It’s better to come and get a Covid-19 shot in Russia than to endlessly wait for it in the European Union, Italian politician Alessandro Ravaglioli has told RT after he received his second dose of Sputnik V in Moscow, this week.
The EU has struggled to vaccinate its population in a speedy manner, amid repeated vaccine shortages and delivery delays. Whereas Russia has the opposite problem, with vaccine availability outstripping demand in many regions. This has prompted officials to publicly encourage vaccine uptake.
Many EU citizens are still waiting for their shots at home, while some have decided to take a more unconventional approach, traveling all the way to Russia to receive the Sputnik V vaccine, which is yet to be approved by the European Medicines Agency.
One such person is Alessandro Ravaglioli, an Italian politician from the conservative Lega Nord party, who has just received his second dose of Sputnik V in Moscow. Married to a Russian, he came to the capital in March, for his first jab. Now, fully vaccinated and with a certificate to prove it, he can return to his large family back home.
“If I [had] to wait [for] my Italian shift, I should be vaccinated, maybe, in autumn,” Ravaglioli told RT, adding that it would have been too long. While saying the EU is a “very developed community,” the prospect of being “killed because some bureaucracy in Europe does not work” is not an appealing one for him.
After receiving the second dose, Ravaglioli appears to be feeling quite well and has already celebrated the occasion with a couple of friends in a Moscow restaurant. A former member of Rimini’s municipal council – for Silvio Berlusconi’s Forza Italia, he’s a professional construction engineer and joined the Lega Nord in 2019.
He explained that many members of his family are in the ‘at risk’ category, and getting the shot was just as much about protecting them as himself. He also believes that politics is the only reason for the EU to be hesitant about approving the vaccine, which has already been green-lighted in more than 50 other countries.
“As I said to all my friends, the problem with Sputnik is that it is made in Russia. I do not see any other problems,” Ravaglioli said, adding that if something is produced in the US, like the Pfizer or Moderna vaccines, it somehow immediately finds its way to Europe, but not so with Russia’s Sputnik V.
The man expressed hope that politicians would make saving lives their priority and would not “support some other interests.” The policy during a pandemic should be to provide all possibilities for people who want to be vaccinated, he added.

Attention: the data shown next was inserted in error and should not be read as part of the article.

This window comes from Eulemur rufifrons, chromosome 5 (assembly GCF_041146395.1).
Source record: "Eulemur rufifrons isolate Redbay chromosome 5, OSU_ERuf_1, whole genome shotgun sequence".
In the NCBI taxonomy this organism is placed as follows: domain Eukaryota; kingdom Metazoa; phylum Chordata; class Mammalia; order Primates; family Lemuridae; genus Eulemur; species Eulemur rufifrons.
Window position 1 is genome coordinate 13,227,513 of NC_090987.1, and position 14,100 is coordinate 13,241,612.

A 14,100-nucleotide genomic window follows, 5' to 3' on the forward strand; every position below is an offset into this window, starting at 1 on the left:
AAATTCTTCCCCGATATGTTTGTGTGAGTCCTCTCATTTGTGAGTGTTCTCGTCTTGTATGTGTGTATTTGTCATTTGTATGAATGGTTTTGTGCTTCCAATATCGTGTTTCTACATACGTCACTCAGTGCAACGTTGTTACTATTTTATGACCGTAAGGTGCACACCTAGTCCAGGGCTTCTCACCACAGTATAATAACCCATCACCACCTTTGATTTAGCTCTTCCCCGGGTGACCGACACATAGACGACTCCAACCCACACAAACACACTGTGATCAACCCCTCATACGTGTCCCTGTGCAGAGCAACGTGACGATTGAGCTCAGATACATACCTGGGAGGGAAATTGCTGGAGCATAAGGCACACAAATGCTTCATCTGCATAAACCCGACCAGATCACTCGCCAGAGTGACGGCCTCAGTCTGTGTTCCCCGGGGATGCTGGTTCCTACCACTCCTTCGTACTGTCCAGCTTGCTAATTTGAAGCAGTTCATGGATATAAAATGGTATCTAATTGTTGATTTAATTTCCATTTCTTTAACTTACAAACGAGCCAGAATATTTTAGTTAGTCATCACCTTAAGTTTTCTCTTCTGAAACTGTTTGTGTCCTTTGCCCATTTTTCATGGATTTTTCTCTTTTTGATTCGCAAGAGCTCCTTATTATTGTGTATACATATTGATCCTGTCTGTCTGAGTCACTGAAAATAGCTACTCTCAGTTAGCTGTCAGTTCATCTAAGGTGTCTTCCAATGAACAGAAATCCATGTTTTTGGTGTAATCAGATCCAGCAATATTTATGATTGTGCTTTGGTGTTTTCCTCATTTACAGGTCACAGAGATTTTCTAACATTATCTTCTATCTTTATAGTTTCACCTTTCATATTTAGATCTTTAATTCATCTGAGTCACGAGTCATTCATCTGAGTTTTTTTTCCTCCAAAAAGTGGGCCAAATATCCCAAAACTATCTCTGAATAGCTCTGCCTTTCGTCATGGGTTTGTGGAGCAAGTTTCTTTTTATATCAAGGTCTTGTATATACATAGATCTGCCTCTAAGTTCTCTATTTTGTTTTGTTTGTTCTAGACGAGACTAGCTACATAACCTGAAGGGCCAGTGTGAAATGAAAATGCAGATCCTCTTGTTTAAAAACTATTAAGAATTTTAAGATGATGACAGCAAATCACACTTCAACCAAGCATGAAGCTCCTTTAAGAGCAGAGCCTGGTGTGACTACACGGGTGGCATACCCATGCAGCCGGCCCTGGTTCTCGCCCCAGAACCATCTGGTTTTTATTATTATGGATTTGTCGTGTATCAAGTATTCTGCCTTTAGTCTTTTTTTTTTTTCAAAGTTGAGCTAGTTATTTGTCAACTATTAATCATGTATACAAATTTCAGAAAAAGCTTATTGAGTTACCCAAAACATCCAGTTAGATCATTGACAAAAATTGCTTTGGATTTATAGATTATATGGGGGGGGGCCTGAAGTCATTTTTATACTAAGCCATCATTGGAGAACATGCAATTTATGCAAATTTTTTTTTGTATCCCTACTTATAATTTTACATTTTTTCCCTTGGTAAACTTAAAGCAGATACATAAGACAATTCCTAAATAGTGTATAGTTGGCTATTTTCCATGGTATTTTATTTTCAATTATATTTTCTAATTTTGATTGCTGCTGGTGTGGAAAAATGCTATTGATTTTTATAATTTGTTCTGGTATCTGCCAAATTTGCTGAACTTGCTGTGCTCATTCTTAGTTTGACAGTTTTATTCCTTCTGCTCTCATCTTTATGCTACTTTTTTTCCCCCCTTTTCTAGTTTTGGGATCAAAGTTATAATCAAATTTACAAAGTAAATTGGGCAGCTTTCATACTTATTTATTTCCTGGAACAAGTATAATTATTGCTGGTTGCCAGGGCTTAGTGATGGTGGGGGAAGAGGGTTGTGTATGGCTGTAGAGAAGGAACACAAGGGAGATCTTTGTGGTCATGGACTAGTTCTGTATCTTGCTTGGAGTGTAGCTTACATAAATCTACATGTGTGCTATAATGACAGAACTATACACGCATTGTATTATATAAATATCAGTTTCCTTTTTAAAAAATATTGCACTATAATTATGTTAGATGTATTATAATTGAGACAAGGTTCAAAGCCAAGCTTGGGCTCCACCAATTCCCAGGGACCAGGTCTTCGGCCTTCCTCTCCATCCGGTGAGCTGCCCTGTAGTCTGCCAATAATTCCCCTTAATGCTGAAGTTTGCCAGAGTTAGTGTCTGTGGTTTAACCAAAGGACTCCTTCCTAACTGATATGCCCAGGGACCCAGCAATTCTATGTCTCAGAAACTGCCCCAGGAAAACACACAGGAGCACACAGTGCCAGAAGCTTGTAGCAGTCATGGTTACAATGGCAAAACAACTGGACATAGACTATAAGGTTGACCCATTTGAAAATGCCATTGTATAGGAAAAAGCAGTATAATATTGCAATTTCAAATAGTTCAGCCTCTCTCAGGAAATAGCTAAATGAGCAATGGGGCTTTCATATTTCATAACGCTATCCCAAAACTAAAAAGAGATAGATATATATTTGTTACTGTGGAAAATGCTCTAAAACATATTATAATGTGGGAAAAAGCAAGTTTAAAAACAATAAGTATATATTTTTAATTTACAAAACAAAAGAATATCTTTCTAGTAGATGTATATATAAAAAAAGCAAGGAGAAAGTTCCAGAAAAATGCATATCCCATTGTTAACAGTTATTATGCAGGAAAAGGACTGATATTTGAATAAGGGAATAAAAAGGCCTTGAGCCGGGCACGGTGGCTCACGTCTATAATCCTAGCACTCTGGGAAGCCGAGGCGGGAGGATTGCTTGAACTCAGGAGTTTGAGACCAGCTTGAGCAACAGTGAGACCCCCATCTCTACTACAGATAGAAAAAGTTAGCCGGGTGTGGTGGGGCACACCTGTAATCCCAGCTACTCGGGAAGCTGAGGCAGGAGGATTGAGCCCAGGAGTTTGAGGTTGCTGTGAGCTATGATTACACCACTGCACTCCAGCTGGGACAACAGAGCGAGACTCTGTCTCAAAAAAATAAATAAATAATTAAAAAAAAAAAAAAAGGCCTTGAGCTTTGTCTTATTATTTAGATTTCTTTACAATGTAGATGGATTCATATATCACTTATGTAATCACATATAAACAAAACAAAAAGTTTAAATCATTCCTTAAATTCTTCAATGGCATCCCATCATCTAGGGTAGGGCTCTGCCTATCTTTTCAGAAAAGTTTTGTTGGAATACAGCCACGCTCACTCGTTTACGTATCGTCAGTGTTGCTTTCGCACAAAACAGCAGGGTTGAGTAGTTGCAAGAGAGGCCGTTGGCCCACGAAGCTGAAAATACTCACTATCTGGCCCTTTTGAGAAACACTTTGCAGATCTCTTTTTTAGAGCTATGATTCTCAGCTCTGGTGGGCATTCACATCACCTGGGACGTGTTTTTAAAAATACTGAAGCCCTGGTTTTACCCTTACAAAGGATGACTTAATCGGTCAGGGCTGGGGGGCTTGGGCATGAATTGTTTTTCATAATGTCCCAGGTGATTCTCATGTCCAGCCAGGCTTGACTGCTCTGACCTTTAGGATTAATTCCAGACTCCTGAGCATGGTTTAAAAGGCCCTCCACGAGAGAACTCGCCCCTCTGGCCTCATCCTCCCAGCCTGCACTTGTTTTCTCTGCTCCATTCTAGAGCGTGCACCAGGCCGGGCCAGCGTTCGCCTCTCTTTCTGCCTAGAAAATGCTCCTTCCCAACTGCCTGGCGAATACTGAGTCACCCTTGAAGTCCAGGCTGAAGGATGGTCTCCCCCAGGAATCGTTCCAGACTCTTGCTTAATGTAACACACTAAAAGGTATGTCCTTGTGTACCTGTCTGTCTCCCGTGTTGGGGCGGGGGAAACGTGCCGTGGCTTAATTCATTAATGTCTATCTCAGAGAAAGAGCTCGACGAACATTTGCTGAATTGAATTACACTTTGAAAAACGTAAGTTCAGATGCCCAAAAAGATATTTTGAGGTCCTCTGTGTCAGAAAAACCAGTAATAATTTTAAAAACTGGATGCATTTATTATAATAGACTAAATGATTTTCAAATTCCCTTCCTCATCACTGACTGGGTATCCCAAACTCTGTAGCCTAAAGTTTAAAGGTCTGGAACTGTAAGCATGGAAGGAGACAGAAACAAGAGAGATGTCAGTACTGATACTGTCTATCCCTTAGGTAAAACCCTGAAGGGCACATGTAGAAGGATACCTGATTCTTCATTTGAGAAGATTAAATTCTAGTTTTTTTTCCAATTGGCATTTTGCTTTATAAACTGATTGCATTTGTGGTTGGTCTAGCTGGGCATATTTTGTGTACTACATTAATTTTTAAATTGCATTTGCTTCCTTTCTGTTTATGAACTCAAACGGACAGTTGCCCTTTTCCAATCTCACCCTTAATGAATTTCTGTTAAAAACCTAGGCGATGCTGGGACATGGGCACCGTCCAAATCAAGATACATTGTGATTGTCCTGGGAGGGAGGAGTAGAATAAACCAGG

With the current production surplus and absence of delays or waiting lists, Russia might indeed be an attractive destination. There are also hundreds of vaccination points across the country, and some of them are essentially open to foreigners.
People from other countries could be vaccinated in one of the mobile centers found in food malls, theaters, and shopping centers like the GUM department store next to Red Square in Moscow. All public and even private clinics providing vaccination services to Russians are, however, off limits to foreigners.
Foreigners seeking to be vaccinated at a mobile center should have a passport, fill out a questionnaire, and undergo a short medical screening there.
Ravaglioli is certainly not the first to take advantage of the opportunity – others, including citizens of Belgium, Brazil, Germany, and the UK, have already done so at a mobile center in the GUM department store, according to local media.
Not everyone in Russia welcomes these practices, however. The former Russian medical chief, Gennady Onishchenko, called it the “wrong path.” Onishchenko, who once headed the consumer rights watchdog and is currently an MP, argued that foreigners could fail to report their full medical status or chronic diseases, making it potentially difficult for Russian specialists to properly deal with any sudden medical issues that may appear as a result of Covid vaccination.
“It is important to remember that it is a doctor who assigns a vaccine,” he said.
Russian business leaders, on the other hand, have called on the government to ease entry restrictions for foreigners and organize a sort of a visa-free vaccination vacation system for them.
In late March, the head of the Federation of Restaurateurs and Hoteliers, as well as the president of the trade centers union and the head of the All-Russian businessmen movement, published a video address to President Vladimir Putin in which they urged him to “allow visa-free travel to Russia for foreigners who want to be vaccinated against Covid-19.”
The measure could be similar to the system used for people coming to Russia for the 2018 World Cup, they said. “We will not only help foreigners in desperate need but will also support Russian businesses across all spheres, which continue to fight economic fallout from the pandemic,” the address said.
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